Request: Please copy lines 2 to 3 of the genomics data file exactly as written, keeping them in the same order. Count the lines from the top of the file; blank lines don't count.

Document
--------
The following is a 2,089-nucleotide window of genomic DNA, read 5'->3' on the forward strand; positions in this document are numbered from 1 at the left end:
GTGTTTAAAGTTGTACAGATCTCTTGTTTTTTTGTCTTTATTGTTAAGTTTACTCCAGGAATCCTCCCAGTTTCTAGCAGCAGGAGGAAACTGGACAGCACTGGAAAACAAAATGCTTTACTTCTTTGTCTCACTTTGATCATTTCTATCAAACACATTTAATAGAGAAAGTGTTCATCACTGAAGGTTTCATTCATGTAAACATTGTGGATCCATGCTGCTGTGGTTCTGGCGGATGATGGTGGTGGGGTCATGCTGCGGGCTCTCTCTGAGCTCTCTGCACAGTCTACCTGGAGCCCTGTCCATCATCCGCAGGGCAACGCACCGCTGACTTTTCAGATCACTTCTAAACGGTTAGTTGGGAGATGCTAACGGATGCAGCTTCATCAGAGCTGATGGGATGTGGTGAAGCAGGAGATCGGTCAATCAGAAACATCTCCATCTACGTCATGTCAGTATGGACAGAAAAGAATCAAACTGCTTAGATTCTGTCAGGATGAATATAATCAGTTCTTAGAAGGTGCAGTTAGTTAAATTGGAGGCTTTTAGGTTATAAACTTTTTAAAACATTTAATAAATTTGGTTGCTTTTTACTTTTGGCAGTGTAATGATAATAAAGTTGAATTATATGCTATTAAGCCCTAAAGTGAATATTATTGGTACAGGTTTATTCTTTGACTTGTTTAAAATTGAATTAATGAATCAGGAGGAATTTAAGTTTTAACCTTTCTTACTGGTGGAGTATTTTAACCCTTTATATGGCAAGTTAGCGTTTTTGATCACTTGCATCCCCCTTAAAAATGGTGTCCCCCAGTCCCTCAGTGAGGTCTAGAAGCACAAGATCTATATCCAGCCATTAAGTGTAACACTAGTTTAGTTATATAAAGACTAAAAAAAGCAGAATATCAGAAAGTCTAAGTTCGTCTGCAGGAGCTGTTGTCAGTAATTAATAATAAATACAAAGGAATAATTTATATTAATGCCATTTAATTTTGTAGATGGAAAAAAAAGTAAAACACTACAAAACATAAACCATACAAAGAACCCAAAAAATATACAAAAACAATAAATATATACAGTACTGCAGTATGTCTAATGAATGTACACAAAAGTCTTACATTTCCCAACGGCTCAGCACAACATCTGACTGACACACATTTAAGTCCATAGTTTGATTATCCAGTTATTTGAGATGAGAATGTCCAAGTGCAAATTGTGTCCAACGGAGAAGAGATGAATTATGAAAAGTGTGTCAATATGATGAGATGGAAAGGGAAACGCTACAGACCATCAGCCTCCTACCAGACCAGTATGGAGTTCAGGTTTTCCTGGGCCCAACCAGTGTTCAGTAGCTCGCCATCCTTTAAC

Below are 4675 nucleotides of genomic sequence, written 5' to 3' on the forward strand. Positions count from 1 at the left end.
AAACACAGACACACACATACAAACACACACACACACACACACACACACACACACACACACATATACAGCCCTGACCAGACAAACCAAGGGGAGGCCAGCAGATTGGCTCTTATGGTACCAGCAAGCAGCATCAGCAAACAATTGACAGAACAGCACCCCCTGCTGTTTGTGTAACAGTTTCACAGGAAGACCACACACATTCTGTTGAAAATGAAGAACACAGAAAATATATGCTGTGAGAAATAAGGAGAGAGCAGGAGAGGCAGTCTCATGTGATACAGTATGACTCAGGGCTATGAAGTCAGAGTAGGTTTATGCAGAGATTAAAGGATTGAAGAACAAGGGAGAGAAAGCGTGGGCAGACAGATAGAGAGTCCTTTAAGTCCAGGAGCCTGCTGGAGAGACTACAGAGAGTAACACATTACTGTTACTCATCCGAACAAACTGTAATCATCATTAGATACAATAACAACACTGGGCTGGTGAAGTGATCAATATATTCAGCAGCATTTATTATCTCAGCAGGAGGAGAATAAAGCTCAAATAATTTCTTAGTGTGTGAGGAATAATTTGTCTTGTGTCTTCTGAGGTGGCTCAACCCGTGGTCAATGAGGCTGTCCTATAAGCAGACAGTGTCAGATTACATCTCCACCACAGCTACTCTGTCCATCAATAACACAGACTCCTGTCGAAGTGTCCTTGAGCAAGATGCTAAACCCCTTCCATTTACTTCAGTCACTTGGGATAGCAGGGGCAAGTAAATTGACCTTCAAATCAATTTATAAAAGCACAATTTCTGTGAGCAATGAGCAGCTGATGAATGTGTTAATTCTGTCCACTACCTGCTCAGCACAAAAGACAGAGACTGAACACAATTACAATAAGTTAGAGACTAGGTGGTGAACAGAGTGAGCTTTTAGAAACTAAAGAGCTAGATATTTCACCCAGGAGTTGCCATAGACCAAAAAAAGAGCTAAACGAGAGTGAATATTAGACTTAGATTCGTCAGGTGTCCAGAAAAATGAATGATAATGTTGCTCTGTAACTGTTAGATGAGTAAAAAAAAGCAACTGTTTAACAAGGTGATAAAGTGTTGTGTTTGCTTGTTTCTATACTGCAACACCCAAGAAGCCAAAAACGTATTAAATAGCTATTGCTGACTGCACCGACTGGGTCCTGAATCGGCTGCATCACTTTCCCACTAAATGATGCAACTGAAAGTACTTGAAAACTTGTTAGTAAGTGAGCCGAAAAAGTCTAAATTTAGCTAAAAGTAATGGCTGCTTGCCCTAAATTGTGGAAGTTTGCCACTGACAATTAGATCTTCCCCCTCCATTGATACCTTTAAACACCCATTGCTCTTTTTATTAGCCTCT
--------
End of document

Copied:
GTGTTTAAAGTTGTACAGATCTCTTGTTTTTTTGTCTTTATTGTTAAGTTTACTCCAGGAATCCTCCCAGTTTCTAGCAGCAGGAGGAAACTGGACAGCACTGGAAAACAAAATGCTTTACTTCTTTGTCTCACTTTGATCATTTCTATCAAACACATTTAATAGAGAAAGTGTTCATCACTGAAGGTTTCATTCATGTAAACATTGTGGATCCATGCTGCTGTGGTTCTGGCGGATGATGGTGGTGGGGTCATGCTGCGGGCTCTCTCTGAGCTCTCTGCACAGTCTACCTGGAGCCCTGTCCATCATCCGCAGGGCAACGCACCGCTGACTTTTCAGATCACTTCTAAACGGTTAGTTGGGAGATGCTAACGGATGCAGCTTCATCAGAGCTGATGGGATGTGGTGAAGCAGGAGATCGGTCAATCAGAAACATCTCCATCTACGTCATGTCAGTATGGACAGAAAAGAATCAAACTGCTTAGATTCTGTCAGGATGAATATAATCAGTTCTTAGAAGGTGCAGTTAGTTAAATTGGAGGCTTTTAGGTTATAAACTTTTTAAAACATTTAATAAATTTGGTTGCTTTTTACTTTTGGCAGTGTAATGATAATAAAGTTGAATTATATGCTATTAAGCCCTAAAGTGAATATTATTGGTACAGGTTTATTCTTTGACTTGTTTAAAATTGAATTAATGAATCAGGAGGAATTTAAGTTTTAACCTTTCTTACTGGTGGAGTATTTTAACCCTTTATATGGCAAGTTAGCGTTTTTGATCACTTGCATCCCCCTTAAAAATGGTGTCCCCCAGTCCCTCAGTGAGGTCTAGAAGCACAAGATCTATATCCAGCCATTAAGTGTAACACTAGTTTAGTTATATAAAGACTAAAAAAAGCAGAATATCAGAAAGTCTAAGTTCGTCTGCAGGAGCTGTTGTCAGTAATTAATAATAAATACAAAGGAATAATTTATATTAATGCCATTTAATTTTGTAGATGGAAAAAAAAGTAAAACACTACAAAACATAAACCATACAAAGAACCCAAAAAATATACAAAAACAATAAATATATACAGTACTGCAGTATGTCTAATGAATGTACACAAAAGTCTTACATTTCCCAACGGCTCAGCACAACATCTGACTGACACACATTTAAGTCCATAGTTTGATTATCCAGTTATTTGAGATGAGAATGTCCAAGTGCAAATTGTGTCCAACGGAGAAGAGATGAATTATGAAAAGTGTGTCAATATGATGAGATGGAAAGGGAAACGCTACAGACCATCAGCCTCCTACCAGACCAGTATGGAGTTCAGGTTTTCCTGGGCCCAACCAGTGTTCAGTAGCTCGCCATCCTTTAAC

Below are 4675 nucleotides of genomic sequence, written 5' to 3' on the forward strand. Positions count from 1 at the left end.